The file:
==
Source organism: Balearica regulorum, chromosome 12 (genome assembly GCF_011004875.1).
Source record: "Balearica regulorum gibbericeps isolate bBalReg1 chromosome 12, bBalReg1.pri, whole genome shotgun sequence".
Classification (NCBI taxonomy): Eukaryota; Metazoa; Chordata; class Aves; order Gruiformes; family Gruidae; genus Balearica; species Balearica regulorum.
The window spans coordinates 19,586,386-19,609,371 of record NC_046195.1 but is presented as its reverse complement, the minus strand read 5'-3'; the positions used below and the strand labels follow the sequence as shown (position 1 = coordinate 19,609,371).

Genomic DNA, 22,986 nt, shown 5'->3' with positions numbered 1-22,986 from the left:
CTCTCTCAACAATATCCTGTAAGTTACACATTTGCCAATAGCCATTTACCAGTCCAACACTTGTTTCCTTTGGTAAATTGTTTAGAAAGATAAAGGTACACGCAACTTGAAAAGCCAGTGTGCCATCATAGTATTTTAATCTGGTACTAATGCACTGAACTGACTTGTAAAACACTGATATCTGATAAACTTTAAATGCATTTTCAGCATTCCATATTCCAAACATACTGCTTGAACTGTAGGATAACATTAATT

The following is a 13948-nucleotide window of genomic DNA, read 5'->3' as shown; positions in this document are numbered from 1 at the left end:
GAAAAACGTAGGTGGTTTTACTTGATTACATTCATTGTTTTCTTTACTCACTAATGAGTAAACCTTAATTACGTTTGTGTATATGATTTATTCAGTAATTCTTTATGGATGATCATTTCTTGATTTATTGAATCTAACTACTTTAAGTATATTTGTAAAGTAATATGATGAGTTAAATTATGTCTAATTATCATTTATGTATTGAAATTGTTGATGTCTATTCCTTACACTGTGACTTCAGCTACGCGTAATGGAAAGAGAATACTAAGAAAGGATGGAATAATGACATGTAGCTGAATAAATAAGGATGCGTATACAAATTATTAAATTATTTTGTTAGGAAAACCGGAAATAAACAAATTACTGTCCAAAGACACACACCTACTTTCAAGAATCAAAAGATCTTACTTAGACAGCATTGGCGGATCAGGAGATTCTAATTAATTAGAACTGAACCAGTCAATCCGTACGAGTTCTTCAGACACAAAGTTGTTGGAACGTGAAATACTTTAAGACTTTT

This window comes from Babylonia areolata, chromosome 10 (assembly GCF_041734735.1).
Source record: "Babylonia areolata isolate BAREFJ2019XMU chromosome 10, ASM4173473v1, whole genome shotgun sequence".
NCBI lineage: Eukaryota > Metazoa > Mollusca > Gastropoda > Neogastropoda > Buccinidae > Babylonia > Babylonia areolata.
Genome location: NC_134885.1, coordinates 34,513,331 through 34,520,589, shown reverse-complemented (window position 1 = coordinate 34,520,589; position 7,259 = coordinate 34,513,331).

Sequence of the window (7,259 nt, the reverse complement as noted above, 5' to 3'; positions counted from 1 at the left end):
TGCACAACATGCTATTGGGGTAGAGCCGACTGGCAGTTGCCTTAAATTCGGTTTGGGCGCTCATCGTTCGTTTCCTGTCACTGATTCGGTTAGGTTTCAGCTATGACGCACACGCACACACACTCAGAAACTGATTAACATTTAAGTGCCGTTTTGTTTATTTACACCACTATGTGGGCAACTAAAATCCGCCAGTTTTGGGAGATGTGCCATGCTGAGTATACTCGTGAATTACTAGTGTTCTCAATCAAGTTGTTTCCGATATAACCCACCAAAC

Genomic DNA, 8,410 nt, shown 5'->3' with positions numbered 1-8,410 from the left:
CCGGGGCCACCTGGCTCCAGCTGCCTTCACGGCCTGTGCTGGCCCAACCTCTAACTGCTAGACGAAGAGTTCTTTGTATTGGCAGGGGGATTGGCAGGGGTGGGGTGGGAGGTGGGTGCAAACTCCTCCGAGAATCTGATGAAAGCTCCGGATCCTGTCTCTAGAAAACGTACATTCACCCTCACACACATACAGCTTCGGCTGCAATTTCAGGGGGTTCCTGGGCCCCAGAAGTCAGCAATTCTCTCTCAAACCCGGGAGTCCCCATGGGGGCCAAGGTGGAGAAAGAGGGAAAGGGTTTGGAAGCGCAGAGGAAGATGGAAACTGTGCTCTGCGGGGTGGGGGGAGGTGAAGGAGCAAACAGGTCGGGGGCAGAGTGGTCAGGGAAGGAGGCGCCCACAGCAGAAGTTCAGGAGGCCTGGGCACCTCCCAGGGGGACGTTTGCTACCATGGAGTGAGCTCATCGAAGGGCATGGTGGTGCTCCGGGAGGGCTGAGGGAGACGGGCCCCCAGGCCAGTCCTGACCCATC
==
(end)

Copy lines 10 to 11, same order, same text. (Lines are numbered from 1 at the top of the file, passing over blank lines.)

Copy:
Source record: "Babylonia areolata isolate BAREFJ2019XMU chromosome 10, ASM4173473v1, whole genome shotgun sequence".
NCBI lineage: Eukaryota > Metazoa > Mollusca > Gastropoda > Neogastropoda > Buccinidae > Babylonia > Babylonia areolata.